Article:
The video capture card is a Blackmagic Intensity Pro, which features an HDMI input, an HDMI output and an impressive D connector pigtail of analogue connections for audio and video. Its more expensive siblings, the Decklink series, feature SDI, which seemed to be overkill for my needs. Now I’ve had success with the Blackmagic cards before for video capture, but audio has always been problematic being plagued with sync issues. The jury is still out, but my hope is that with a more capable system that I outline below, I’ll be setup for success.
I wanted a compact case that could be transported (and shipped) easily. At the same time, I wanted something that would have enough internal bays for a system drive and two drives for an internal RAID 0 array. Why the preoccupation with RAID 0? I need the speed, or rather HD video does. I settled on an Apevia X-Qpack2, which is for a Micro ATX motherboard and features a 500W power supply, two hard drive bays, one 3.5" external bay and two 5.25" external bays. This accommodates my storage requirements well.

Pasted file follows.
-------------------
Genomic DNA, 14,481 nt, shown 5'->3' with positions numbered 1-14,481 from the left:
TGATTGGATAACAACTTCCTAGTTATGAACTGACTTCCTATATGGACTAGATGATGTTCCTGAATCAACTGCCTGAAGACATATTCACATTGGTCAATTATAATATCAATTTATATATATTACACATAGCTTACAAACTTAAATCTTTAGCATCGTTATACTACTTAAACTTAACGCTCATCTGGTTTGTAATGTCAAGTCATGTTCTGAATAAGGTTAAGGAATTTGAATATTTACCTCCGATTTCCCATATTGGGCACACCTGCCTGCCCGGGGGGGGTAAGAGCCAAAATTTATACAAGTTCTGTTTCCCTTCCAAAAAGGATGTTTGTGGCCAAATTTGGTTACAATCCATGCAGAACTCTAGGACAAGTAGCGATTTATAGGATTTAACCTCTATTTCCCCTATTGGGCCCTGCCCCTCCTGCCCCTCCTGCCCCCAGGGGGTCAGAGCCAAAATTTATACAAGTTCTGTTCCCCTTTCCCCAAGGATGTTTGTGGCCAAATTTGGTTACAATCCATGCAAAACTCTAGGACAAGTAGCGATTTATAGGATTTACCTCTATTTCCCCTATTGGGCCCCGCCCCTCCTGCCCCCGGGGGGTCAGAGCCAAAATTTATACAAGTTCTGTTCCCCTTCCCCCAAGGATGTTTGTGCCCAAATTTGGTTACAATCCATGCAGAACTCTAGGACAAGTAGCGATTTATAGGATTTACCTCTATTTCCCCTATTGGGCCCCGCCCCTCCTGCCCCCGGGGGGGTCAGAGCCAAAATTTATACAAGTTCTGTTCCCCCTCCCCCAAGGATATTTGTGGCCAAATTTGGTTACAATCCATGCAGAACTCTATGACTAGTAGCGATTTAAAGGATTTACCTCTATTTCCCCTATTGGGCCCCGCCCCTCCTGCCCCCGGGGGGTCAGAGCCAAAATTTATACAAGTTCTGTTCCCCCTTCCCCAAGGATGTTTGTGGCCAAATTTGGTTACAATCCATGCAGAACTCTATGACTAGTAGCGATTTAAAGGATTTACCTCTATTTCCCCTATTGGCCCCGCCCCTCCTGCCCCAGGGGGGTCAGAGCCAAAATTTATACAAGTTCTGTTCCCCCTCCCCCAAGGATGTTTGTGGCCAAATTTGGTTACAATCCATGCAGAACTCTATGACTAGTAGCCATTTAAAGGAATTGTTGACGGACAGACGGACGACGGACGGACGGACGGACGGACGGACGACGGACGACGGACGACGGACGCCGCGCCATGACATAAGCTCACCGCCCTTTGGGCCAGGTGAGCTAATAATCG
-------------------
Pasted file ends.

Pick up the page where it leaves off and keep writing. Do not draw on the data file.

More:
I have had good experience with Intel motherboards, and I chose a DG45ID, which is a recent board based on the G45 chipset and includes on-board video. This seems to be a popular board amongst HTPC builders since it features both HDMI and DVI outputs. I paired the board with 4GB of RAM and an Intel Q9550 quad-core CPU running at 2.83GHz.